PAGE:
The Foundation Thukral & Tagra, founded by the artists Jiten Thukral and Sumar Tagra in 2009, aims to spread awareness about the transmission of HIV and to dispel misinformation about AIDS. By employing the multi- disciplinary creativity, playfulness and humor that are hallmarks of their art istic practice, Thukral & Tagra explore new avenues of communication and education to bring the issues of HIV and AIDS to the public. Their efforts are predominantly targeted towards the urban, middle-class youth, as this demographic group now enjoys leisure time, a measure of privacy and a disposable income, all of which contribute to increased sexual activity at an earlier age. The goal is to break through the ingrained embarrassment associated with talking about sexual activity so that the subject of safe sex practices can be introduced. By positioning their imagery and products at a variety of points in the consumer society (in art galleries, upscale malls and low-income street markets, on wearable items, printed give- aways, and expensive paintings) and collaborating with health care organizations who are already working in the field, Thukral & Tagra hope to create situations where parents and children, flirtatious teens, and inexperienced peer groups are coaxed into addressing the subject and are educated so that they can make responsible choices.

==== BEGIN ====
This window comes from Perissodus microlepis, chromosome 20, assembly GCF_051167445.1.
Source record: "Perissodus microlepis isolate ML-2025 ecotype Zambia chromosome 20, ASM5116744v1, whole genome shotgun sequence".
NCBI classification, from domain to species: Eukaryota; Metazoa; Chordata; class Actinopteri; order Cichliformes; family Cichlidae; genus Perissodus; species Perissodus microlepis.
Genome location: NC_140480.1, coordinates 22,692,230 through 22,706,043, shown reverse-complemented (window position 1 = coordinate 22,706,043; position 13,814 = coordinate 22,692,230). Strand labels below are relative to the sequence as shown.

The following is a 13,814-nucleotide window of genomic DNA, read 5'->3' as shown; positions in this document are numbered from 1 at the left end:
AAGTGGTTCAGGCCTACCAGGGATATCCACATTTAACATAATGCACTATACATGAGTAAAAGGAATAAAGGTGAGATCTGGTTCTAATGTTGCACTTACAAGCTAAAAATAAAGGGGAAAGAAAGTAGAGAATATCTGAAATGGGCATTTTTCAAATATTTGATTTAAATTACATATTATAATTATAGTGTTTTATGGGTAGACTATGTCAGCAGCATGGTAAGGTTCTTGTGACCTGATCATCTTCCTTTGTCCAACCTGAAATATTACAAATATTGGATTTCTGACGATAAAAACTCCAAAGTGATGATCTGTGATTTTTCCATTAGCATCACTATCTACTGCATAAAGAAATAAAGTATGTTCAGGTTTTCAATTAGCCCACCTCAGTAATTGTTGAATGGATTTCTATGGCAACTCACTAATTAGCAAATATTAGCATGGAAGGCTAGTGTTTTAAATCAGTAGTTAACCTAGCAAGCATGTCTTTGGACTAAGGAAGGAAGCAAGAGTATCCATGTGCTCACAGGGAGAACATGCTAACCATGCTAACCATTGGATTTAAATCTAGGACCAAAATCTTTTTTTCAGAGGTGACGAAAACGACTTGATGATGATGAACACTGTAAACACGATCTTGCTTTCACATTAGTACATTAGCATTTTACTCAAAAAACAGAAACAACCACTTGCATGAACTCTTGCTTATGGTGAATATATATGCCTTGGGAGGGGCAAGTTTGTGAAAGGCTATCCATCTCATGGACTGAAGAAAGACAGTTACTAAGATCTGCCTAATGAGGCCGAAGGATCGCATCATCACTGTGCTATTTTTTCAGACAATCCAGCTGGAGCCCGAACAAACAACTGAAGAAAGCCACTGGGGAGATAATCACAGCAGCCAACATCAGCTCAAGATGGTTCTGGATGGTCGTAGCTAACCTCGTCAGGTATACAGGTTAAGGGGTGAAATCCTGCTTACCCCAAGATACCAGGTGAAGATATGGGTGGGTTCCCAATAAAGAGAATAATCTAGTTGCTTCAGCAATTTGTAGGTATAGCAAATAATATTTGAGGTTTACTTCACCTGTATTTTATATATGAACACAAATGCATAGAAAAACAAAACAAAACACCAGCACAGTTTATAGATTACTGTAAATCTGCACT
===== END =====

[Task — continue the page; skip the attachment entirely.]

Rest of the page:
As the media and consumer landscapes of India become increasingly Westernized and over-heated, so too does the prevailing imagery employed become increasingly sexualized. This may often seem at odds with the perceived conservativeness of Indian society, where extended families continue to live together and arranged marriages are still the norm. Adolescent courtship, pre-marital sexual activity and trans-gender experimentation may not be subjects one learns about in school but they are increasingly visible on the televisions and cinema screens of India. The space of fine art, with its emphasis on freedom and curiosity, may be an appropriate platform to educate young people about life and death subjects. Thukral & Tagra look back to the “golden age” of Indian art, specifically the famous temples of Khajuraho, with their blatantly promiscuous sculptural facades illustrating all manner of carnal activities. These randy couples and groups, touristic clichés like the infamous Kama Sutra, are transplanted to the modern, middle class bedroom, swathed in the sentimental pastel tones of the boudoir and “sheathed” in a blanket decorated with the diagrammatic program of how to apply condom to penis. Thukral & Tagra’s message is two-fold for the youth of India today: do not be ashamed of the pleasures that are historically yours but act responsibly in regard to our contemporary dilemmas.
Related Links: www.tokyo-gallery.com/btap